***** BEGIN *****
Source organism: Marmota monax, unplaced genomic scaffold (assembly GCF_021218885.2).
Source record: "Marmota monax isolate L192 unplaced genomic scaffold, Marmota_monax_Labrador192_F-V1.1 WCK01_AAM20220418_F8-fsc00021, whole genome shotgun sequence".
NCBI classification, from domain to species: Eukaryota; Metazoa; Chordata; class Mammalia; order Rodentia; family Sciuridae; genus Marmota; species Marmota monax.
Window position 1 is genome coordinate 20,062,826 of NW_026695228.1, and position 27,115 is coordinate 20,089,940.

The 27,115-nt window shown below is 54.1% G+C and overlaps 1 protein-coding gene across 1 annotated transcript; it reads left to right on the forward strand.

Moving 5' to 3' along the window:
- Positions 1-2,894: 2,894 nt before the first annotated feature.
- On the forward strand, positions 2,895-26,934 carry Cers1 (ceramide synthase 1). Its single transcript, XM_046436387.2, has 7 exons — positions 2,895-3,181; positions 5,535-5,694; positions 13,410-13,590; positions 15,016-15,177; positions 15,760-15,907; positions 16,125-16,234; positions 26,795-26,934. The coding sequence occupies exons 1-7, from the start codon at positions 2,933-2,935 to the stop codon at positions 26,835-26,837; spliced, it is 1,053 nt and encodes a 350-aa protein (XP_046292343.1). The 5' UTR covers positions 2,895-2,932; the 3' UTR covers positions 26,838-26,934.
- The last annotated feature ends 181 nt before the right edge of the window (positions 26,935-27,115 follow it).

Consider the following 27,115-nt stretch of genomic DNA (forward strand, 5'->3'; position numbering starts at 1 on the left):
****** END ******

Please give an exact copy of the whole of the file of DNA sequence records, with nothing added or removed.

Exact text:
Source organism: Marmota monax, unplaced genomic scaffold (assembly GCF_021218885.2).
Source record: "Marmota monax isolate L192 unplaced genomic scaffold, Marmota_monax_Labrador192_F-V1.1 WCK01_AAM20220418_F8-fsc00021, whole genome shotgun sequence".
NCBI classification, from domain to species: Eukaryota; Metazoa; Chordata; class Mammalia; order Rodentia; family Sciuridae; genus Marmota; species Marmota monax.
Window position 1 is genome coordinate 20,062,826 of NW_026695228.1, and position 27,115 is coordinate 20,089,940.

The 27,115-nt window shown below is 54.1% G+C and overlaps 1 protein-coding gene across 1 annotated transcript; it reads left to right on the forward strand.

Moving 5' to 3' along the window:
- Positions 1-2,894: 2,894 nt before the first annotated feature.
- On the forward strand, positions 2,895-26,934 carry Cers1 (ceramide synthase 1). Its single transcript, XM_046436387.2, has 7 exons — positions 2,895-3,181; positions 5,535-5,694; positions 13,410-13,590; positions 15,016-15,177; positions 15,760-15,907; positions 16,125-16,234; positions 26,795-26,934. The coding sequence occupies exons 1-7, from the start codon at positions 2,933-2,935 to the stop codon at positions 26,835-26,837; spliced, it is 1,053 nt and encodes a 350-aa protein (XP_046292343.1). The 5' UTR covers positions 2,895-2,932; the 3' UTR covers positions 26,838-26,934.
- The last annotated feature ends 181 nt before the right edge of the window (positions 26,935-27,115 follow it).

Consider the following 27,115-nt stretch of genomic DNA (forward strand, 5'->3'; position numbering starts at 1 on the left):